What is Semiconductor Technology and Why Is It Important?

Last updated: Apr 11, 2023

What do rice cookers, LED lighting displays, gaming devices, and blood pressure monitors have in common? All of these devices use semiconductors. 


Semiconductors are the powerful brains behind a variety of modern technology applications, from medical devices and clean energy to transportation and defense.


They are also among the U.S.’s top five exports. The U.S. semiconductor industry is the worldwide industry leader, with about half of global market share, with sales of $258 billion in 2021, according to the Semiconductor Industry Association.


Semiconductor technology is also projected to be a major player in future tech, such as artificial intelligence.


Learn more about what semiconductors are, how they work, and the career opportunities in the semiconductor industry.


What is Semiconductor Technology, and How Does it Work?

While we won’t get super into the nitty gritty here, a semiconductor is any material that has an electrical conductivity between a conductor (such as copper) and an insulator (such as rubber or glass). The conductivity of a semiconductor can be controlled and modified by introducing impurities or defects into the crystal structure of the material.


The most used semiconductor material is silicon, which is widely used in producing integrated circuits (ICs), also known as microchips. These chips contain multiple transistors, which act as switches that allow the flow of electricity to be controlled, enabling complex electronic functions.


Other common semiconductor materials include germanium, gallium arsenide, and indium phosphide. These materials have unique properties that make them suitable for specific applications, such as high-speed communication systems or solar cells.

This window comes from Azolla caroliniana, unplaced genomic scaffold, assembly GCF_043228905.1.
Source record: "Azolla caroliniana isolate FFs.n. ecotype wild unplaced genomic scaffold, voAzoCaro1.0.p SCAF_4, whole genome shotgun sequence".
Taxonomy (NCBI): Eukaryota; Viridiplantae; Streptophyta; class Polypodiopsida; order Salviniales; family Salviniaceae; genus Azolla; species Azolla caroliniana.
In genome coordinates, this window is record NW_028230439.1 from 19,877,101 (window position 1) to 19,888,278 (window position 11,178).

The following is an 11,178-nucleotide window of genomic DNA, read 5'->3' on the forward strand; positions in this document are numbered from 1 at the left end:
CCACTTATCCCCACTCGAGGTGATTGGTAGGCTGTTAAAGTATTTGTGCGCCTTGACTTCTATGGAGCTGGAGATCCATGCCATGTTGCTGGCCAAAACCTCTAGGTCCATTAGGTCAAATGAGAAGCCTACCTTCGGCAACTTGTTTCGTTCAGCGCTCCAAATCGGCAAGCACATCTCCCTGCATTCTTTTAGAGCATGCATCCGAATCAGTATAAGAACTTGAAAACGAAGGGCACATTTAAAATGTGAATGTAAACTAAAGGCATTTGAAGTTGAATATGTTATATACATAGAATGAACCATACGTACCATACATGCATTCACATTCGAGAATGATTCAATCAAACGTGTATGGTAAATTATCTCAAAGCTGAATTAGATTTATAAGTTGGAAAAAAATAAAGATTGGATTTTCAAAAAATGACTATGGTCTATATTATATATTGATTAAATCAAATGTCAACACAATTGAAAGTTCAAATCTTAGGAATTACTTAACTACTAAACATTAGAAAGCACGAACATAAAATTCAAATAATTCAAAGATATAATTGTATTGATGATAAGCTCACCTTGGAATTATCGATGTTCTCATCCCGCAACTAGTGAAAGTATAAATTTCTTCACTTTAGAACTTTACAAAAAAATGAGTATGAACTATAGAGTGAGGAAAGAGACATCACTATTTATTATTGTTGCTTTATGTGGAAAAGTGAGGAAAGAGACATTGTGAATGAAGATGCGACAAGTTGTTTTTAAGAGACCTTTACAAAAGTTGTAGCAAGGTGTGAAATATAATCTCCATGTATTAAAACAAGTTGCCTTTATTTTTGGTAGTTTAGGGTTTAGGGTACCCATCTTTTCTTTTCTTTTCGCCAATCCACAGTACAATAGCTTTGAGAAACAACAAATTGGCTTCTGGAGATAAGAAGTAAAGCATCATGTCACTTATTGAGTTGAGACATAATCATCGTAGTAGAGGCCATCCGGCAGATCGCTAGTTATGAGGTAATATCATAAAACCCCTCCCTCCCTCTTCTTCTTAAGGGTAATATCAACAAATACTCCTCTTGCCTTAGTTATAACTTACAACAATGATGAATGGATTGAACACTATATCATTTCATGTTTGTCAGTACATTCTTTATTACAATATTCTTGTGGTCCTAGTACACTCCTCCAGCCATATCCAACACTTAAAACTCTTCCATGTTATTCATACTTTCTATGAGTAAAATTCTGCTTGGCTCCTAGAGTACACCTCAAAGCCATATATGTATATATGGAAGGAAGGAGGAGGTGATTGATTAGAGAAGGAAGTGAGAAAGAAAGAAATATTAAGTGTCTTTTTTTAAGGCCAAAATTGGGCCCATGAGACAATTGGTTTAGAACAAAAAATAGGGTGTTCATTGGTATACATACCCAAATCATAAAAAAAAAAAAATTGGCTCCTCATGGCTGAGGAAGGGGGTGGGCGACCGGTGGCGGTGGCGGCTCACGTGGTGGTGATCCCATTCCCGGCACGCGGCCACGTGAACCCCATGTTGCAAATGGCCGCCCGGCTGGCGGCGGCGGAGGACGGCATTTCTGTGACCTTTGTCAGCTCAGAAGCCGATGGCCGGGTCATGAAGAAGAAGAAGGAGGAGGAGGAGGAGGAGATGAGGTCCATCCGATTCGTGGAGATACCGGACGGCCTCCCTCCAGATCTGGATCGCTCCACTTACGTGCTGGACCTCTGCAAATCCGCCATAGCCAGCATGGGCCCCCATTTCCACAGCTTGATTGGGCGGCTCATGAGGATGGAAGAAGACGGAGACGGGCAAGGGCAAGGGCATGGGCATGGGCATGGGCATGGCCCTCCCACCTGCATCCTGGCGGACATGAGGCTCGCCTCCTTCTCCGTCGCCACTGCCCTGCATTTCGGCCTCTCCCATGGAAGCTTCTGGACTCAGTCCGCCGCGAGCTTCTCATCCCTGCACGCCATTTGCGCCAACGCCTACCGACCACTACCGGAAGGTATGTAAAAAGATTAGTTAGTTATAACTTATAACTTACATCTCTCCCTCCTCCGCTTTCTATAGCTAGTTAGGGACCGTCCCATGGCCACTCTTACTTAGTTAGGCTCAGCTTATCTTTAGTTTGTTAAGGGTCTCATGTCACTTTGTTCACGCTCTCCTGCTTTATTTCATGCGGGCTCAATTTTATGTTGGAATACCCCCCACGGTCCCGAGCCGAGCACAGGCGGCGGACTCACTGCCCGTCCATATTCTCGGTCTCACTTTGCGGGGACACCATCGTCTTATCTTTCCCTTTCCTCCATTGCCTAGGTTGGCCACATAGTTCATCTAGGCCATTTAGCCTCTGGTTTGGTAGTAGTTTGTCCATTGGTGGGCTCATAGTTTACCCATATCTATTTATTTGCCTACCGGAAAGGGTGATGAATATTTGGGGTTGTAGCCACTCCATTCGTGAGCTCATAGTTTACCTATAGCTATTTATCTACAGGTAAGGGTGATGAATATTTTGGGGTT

There are two basic types of semiconductors:

  • An N-type semiconductor is when there is a large number of free electrons or when its conductance is higher
  • A P-type semiconductor is when there are less free electrons and when its inductance is lower.

Examples of Semiconductor Technology

Semiconductors have different applications — each with a different purpose or advantage.

  • Diodes allow current to flow in only one direction, commonly used in power supplies and lighting applications.
  • Transistors act as switches or amplifiers and are a fundamental building block of digital electronics.
  • Microprocessors are ICs that contain a CPU, memory, and other circuitry and are the brain of many electronic devices such as computers, smartphones, and home appliances.
  • Solar cells convert sunlight into electricity and are made of semiconductor materials like silicon.
  • LED lights are semiconductor devices that emit light when a current is applied and are used in lighting applications.

A semiconductor chip.

Applications of Semiconductors in Daily Life

Overall, semiconductors are a crucial component in modern electronics, enabling the development of advanced technologies and devices that have transformed many aspects of modern life. A few common uses of semiconductor technology include:

  • Computing: The semiconductor industry produces microprocessors and memory chips, which are the primary components in computers, servers, and data centers. These devices are used in various industries, from finance and healthcare to manufacturing and logistics.